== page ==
Working Together Visit 29.10.18 (rough summary)

Baldragon Academy- Dundee

Welcomed by Yvonne and Elaine, very busy, a lot of staff absences, including a depute head teacher. Very busy school, everyone is mucking in and getting the job done. No matter of specific job titles or roles, if a job needs to be done, it gets sorted and done then and there. Both Yvonne and Elaine have been there for 14 & 15 years respectively. Lots of experience between them, no plans or wishes to be elsewhere in another job, both would miss it. Previously social work and CLD backgrounds, but fancied a change of job and different working hours. Mainly term time/school time. Gregor does all year round to help the children, examples being outdoor play, organising days out and general outdoor activities. He helps link up with communities.

Currently, have a student helping out, the student has built up her experience, alongside her responsibilities, often does outdoor education activities too.

Pupil support in ‘toast room’, deal with anything and everything. children can pop in and out. Some children not in mainstream education. Children who do well in class (children who may have struggled at the beginning of term paying attention, concentration difficulties or even holding a pencil) are recognised in their progress and can get rewards, e.g xbox, games, wii. Working hard gets rewarded, reward periods in school. Children are referred to by guidance teachers, a meeting is held, works in conjunction with the guidance team. For a child, they can receive support from 6 weeks up to a term. They can be referred for anything, little or small. They help meet the needs of the school, toast room is busy.  Taken a few years to get to the way it is, old barriers have been chipped down. Teachers are aware of the work they do, they are often invited down, new teachers are encouraged to see the work the pupil support team do, helps with stereotypes and stigma. Helps build use of Elaine, Yvonne and Gregor.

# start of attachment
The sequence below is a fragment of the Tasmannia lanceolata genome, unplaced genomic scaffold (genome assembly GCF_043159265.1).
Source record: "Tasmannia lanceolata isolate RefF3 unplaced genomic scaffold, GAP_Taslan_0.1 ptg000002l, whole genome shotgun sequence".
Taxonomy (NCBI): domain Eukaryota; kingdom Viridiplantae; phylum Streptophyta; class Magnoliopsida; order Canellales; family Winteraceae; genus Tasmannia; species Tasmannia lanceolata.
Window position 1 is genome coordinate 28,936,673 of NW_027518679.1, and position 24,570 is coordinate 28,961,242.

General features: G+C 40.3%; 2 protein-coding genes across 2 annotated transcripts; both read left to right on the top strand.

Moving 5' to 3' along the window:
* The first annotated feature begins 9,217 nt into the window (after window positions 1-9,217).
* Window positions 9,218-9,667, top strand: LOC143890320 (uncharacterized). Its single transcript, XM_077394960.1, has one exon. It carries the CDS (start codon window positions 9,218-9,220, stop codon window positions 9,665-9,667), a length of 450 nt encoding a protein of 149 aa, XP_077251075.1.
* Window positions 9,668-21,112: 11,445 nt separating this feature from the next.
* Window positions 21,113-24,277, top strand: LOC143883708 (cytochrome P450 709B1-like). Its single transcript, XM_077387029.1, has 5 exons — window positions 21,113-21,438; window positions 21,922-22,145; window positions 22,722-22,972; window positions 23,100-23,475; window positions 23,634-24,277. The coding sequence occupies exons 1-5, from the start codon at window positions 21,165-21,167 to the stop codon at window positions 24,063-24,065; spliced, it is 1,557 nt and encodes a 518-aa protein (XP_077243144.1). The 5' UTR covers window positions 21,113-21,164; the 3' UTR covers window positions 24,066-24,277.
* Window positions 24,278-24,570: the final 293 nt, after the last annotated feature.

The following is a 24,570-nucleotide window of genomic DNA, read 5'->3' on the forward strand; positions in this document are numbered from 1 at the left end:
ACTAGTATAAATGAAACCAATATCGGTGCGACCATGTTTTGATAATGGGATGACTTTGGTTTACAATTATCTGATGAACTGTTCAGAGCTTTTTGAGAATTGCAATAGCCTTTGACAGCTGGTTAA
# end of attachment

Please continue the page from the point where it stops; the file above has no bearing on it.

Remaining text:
‘Toast Room’, as children get toast, due to the number of children in the school who were not having breakfast. Was a gradual build-up to the ‘toast room’. Ladies are often referred to as the ‘toast wifeys’, and have served over half a million slices of toast. They have a huge sense of pride in what they have helped achieve. Only have £500 budget for the whole year. Fundraising is fundamental in what they need to achieve to help the children. Sponsorship from Yvonne and Elaine’s dads, they play off each other and see it as if he’s doing it then I’m doing it for the term after. Every Friday they have no toast club, but instead cook bacon rolls to sell for £1.50 for all staff members, highly popular and successful. They have a positive working relationship with teachers. Seen improvements in concentration, rapour with teachers. There is no, them/us problem, the school is seen as one big team, all on the same page. It works well for everyone.

Partnerships work well, princes trust mentioned. A lot of effort and work has gone into it, has evolved through the years. Everyone can knock on each other’s doors. Parents lounge, can teach basic skills for parents such as cooking, reading, writing. in the past, Yvonne has taken children to the dentist or doctors, due to parents being unable or too scared to take the child involved. If she hadn’t done it, then nobody would have. Children’s needs are being met. Washed hair in the sink. Spare clothes and washing machine on hand. KeyCo has 32 vulnerable kids, if the school had that, they would struggle. It’s about building relationships and making yourself available. Very positive school support, great communication with kids, asking how they are, keeping up the conversation, being interested. The kids don’t care about your qualification, it’s about being you and not your job title, they want to speak to you. If they want to speak to you, they will. It is about being approachable.